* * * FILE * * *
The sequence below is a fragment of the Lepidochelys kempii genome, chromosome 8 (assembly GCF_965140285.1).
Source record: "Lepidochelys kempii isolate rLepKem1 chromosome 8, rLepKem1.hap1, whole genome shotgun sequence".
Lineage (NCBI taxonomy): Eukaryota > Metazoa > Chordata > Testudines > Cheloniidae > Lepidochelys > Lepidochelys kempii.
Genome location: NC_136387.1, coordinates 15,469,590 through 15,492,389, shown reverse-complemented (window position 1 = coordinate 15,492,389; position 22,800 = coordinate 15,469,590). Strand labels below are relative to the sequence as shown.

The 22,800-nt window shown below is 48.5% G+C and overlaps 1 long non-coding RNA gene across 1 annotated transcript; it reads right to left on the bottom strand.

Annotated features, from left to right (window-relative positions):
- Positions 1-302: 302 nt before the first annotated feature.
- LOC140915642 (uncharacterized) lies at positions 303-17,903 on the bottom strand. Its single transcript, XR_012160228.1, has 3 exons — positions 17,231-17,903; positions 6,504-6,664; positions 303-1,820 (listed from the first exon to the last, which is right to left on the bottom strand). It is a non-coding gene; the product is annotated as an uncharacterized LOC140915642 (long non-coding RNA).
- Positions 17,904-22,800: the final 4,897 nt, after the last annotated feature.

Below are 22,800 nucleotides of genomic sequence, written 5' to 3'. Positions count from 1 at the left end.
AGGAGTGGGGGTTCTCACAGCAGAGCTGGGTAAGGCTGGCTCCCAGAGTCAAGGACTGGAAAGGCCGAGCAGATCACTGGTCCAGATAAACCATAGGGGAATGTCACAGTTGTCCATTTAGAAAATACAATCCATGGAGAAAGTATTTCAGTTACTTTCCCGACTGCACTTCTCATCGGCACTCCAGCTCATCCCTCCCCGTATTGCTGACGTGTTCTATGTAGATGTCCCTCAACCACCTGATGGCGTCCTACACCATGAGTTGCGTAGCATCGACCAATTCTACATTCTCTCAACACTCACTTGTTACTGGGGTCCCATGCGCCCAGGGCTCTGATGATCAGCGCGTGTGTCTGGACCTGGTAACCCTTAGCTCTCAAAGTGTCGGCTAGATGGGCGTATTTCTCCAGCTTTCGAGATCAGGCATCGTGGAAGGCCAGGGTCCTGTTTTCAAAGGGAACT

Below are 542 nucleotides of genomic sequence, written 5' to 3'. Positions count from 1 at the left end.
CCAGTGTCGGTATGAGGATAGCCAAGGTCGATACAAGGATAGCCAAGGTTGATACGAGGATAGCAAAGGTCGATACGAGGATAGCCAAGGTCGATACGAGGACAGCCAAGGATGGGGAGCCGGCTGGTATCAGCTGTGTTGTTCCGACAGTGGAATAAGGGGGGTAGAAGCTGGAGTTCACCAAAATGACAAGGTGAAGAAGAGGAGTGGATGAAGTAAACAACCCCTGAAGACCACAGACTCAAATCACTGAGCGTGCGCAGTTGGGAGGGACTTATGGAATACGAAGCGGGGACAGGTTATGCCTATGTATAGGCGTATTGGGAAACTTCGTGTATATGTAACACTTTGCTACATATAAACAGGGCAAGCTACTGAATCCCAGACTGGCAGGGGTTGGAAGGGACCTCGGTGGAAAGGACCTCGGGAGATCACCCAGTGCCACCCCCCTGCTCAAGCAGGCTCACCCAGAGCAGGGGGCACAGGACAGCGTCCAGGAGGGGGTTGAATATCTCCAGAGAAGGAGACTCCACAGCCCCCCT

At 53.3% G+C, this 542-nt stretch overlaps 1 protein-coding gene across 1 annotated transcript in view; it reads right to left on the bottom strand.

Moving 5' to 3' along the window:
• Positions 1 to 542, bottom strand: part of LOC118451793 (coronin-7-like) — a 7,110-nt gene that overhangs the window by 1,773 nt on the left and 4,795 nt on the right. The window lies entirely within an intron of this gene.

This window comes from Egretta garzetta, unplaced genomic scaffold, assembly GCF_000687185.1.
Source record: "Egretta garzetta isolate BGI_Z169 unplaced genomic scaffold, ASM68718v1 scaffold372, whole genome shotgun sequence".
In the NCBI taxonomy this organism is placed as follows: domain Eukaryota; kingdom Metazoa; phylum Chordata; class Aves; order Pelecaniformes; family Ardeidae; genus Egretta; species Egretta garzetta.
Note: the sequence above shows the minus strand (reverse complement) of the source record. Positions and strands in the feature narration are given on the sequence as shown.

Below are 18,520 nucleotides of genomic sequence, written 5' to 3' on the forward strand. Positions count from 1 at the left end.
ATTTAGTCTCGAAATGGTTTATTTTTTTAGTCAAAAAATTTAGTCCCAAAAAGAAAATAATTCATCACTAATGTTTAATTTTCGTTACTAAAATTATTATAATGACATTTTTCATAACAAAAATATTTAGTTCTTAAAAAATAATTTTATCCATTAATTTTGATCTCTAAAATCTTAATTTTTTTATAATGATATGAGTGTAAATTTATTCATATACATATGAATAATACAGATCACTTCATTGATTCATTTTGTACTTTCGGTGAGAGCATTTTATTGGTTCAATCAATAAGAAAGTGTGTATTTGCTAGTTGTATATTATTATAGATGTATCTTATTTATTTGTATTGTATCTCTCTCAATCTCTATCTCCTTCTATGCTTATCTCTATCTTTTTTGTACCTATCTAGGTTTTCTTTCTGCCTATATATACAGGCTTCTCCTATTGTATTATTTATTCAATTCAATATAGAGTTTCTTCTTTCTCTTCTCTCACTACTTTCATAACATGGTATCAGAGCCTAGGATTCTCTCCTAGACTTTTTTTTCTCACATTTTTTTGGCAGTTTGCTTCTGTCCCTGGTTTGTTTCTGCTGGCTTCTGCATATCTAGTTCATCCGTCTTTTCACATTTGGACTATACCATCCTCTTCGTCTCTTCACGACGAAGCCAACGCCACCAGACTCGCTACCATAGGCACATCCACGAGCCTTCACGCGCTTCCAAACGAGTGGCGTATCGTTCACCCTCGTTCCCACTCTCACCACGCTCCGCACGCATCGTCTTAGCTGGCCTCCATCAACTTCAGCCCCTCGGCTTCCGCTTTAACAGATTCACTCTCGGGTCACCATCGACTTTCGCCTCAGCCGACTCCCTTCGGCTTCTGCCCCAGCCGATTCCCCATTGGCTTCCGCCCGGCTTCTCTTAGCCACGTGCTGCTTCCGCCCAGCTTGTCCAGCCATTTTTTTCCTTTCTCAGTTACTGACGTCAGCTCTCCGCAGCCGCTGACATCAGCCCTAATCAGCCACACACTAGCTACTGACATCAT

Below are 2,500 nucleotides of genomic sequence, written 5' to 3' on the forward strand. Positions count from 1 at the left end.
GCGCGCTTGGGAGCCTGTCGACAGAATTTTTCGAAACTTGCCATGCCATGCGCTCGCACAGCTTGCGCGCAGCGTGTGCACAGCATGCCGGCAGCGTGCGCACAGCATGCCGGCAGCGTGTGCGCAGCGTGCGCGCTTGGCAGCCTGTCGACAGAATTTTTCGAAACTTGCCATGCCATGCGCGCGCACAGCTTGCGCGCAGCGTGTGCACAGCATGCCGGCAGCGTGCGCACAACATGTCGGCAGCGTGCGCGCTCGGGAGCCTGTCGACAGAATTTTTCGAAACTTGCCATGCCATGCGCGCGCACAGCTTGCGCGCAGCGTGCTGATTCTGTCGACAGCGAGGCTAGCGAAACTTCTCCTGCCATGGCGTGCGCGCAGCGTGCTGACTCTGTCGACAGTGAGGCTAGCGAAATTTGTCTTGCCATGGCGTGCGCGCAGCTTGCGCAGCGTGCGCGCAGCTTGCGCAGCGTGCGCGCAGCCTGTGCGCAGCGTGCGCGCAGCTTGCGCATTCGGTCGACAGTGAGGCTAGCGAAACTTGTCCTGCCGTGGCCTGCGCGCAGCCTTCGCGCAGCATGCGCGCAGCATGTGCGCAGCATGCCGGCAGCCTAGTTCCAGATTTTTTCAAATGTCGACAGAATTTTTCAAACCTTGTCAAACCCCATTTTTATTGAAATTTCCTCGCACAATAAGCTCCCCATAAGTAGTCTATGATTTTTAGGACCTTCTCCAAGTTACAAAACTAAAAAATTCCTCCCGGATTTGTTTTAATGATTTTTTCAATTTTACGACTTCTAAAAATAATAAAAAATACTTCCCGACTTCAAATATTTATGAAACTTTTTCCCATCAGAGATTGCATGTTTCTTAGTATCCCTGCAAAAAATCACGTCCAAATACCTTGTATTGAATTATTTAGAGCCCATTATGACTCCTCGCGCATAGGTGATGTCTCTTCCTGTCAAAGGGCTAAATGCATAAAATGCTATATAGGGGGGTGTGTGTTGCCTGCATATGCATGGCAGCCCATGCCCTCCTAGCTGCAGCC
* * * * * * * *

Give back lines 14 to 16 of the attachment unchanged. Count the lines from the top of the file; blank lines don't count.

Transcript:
At 53.3% G+C, this 542-nt stretch overlaps 1 protein-coding gene across 1 annotated transcript in view; it reads right to left on the bottom strand.

Moving 5' to 3' along the window:
• Positions 1 to 542, bottom strand: part of LOC118451793 (coronin-7-like) — a 7,110-nt gene that overhangs the window by 1,773 nt on the left and 4,795 nt on the right. The window lies entirely within an intron of this gene.